Over time, the colonies developed into states, and a federation was created so that they could operate as one country.

Sodomy remained a crime punishable by death until 1949 (some states removed it earlier than others).

Being gay remained a crime in Australia until 1997 (although some states began the repeal process in 1975).

It is now legal to be gay in Australia.

Is there anti-discrimination legislation in place?

Yes. Comprehensive anti-discrimination legislation was implemented across all states in Australia in 2013. Prior to that, the anti-discrimination protections had been evolving (from around 1986) but had been fragmented.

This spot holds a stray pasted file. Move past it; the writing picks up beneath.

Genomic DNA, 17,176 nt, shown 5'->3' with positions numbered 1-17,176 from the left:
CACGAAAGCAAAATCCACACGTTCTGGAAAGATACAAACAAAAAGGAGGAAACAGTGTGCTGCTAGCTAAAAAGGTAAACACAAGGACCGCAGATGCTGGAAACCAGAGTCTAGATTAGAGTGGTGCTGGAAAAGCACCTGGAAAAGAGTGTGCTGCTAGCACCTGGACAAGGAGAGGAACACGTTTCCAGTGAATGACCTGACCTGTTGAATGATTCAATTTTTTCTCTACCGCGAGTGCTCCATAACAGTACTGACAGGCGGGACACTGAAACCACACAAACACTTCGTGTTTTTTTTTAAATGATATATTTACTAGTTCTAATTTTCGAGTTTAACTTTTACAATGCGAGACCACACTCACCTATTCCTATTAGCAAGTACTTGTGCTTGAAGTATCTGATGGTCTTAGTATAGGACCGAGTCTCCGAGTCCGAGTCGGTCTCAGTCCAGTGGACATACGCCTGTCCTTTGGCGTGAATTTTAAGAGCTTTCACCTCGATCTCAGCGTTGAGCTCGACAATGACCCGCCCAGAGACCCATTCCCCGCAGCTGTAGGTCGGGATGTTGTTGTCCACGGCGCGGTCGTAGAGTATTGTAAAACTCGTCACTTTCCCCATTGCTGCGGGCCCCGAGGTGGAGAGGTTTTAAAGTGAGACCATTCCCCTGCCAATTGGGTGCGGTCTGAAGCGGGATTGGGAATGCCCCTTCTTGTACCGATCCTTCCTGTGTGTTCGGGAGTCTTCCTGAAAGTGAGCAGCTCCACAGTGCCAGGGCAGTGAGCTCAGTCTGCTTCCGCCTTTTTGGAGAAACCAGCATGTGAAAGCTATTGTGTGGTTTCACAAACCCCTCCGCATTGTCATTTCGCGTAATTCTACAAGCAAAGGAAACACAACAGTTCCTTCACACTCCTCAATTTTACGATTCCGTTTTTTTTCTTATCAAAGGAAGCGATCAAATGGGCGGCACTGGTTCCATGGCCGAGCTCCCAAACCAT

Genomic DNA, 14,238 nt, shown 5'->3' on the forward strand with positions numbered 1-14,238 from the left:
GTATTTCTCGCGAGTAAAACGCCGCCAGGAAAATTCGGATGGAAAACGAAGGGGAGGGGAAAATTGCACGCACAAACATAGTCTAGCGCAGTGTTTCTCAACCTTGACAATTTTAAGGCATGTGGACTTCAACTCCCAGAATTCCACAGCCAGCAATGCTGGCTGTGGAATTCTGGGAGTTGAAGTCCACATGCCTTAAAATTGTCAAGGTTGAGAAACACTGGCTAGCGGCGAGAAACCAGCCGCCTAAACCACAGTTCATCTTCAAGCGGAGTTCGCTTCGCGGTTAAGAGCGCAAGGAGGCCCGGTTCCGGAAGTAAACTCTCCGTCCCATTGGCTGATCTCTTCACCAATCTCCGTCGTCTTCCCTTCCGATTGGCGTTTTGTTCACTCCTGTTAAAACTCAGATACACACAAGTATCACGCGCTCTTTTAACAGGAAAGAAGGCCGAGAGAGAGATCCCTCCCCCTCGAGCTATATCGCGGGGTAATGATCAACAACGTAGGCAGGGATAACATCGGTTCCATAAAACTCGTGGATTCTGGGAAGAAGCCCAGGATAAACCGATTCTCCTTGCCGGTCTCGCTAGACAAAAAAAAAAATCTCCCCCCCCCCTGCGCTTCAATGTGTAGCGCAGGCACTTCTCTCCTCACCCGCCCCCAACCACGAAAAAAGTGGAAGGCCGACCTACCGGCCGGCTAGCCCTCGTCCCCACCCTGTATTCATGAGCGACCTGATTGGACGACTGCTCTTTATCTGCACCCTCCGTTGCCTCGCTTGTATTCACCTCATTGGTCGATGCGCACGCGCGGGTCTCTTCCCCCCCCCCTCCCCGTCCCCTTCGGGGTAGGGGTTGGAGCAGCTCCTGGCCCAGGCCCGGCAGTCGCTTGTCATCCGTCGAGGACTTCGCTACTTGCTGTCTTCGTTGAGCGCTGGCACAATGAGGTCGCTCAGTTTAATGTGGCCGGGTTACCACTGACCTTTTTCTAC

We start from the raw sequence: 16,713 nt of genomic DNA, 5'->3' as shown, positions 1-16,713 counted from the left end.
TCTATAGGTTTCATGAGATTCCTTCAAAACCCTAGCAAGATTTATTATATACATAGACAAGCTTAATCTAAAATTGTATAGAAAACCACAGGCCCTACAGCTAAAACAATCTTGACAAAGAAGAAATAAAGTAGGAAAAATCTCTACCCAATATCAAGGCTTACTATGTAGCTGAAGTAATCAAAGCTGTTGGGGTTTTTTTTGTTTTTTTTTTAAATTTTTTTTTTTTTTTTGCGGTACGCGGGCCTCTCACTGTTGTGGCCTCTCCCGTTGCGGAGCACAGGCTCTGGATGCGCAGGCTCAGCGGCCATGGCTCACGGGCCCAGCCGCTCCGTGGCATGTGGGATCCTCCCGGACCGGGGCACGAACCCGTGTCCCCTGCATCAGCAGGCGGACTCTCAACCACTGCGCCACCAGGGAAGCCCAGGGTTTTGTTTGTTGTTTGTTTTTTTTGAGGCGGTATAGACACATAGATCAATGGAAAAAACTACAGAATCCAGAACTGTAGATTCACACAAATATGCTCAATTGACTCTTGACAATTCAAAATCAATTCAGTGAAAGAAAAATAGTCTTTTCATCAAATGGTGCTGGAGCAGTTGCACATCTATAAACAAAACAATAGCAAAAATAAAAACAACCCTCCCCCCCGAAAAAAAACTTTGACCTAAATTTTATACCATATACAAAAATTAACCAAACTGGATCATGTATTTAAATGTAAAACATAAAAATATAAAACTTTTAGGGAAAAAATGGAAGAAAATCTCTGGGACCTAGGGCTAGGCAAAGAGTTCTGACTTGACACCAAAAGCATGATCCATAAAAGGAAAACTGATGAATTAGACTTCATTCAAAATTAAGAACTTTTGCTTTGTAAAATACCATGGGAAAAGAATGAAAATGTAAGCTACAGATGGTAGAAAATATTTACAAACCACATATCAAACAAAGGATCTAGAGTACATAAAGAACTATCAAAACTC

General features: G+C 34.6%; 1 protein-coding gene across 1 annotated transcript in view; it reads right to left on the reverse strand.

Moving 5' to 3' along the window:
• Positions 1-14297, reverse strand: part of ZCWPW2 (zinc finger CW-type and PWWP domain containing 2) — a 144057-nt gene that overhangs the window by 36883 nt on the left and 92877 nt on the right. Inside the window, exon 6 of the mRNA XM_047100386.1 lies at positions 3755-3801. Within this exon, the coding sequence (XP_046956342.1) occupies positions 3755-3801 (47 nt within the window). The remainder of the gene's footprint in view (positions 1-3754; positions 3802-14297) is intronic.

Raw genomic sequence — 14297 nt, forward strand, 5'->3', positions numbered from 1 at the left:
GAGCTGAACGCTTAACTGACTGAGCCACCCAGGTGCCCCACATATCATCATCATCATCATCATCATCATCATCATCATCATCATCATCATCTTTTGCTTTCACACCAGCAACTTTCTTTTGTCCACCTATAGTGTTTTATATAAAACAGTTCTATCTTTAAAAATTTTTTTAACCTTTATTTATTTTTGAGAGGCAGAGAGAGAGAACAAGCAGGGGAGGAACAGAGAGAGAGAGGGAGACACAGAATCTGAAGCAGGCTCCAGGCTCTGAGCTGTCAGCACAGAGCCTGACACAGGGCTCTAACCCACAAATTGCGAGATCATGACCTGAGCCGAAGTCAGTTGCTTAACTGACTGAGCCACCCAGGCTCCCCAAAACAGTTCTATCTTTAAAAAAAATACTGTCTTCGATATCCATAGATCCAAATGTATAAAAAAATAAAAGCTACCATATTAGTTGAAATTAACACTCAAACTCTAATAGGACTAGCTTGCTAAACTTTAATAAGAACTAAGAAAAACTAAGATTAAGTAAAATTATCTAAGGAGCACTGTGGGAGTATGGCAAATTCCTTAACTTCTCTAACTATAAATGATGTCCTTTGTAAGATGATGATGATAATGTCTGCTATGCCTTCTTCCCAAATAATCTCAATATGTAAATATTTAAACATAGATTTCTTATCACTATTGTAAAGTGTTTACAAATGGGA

Is there marriage equality?

Yes. Following a public vote in 2017, Australia has embraced marriage equality.

What’s life like for LGBTQ people who live in Australia?

While there are still isolated incidents of homophobia and anti-gay violence, Australia is a good place to be gay.

You will find gay people living openly in communities across the country (not just the larger cities), and media representation of LGBTQ characters is generally positive. There are numerous Pride celebrations held across the country.

However, LGBTQ people from Indigenous communities have poorer health outcomes and face additional barriers to living openly.

Reader's Comments

1. 2022-08-08 23:13  
I feel that should be in place all the time, have you seen the state of some of the girls that go out of a week end...? you don't know if their dressed or undressed. It works both ways not just with a gay parade.
2. 2022-08-09 10:34
What? Bigotry on Fridae? People should be allowed to walk stark naked all the time. It will become mandatory anyway sooner or later, given the current drive to extreme climatic conditions.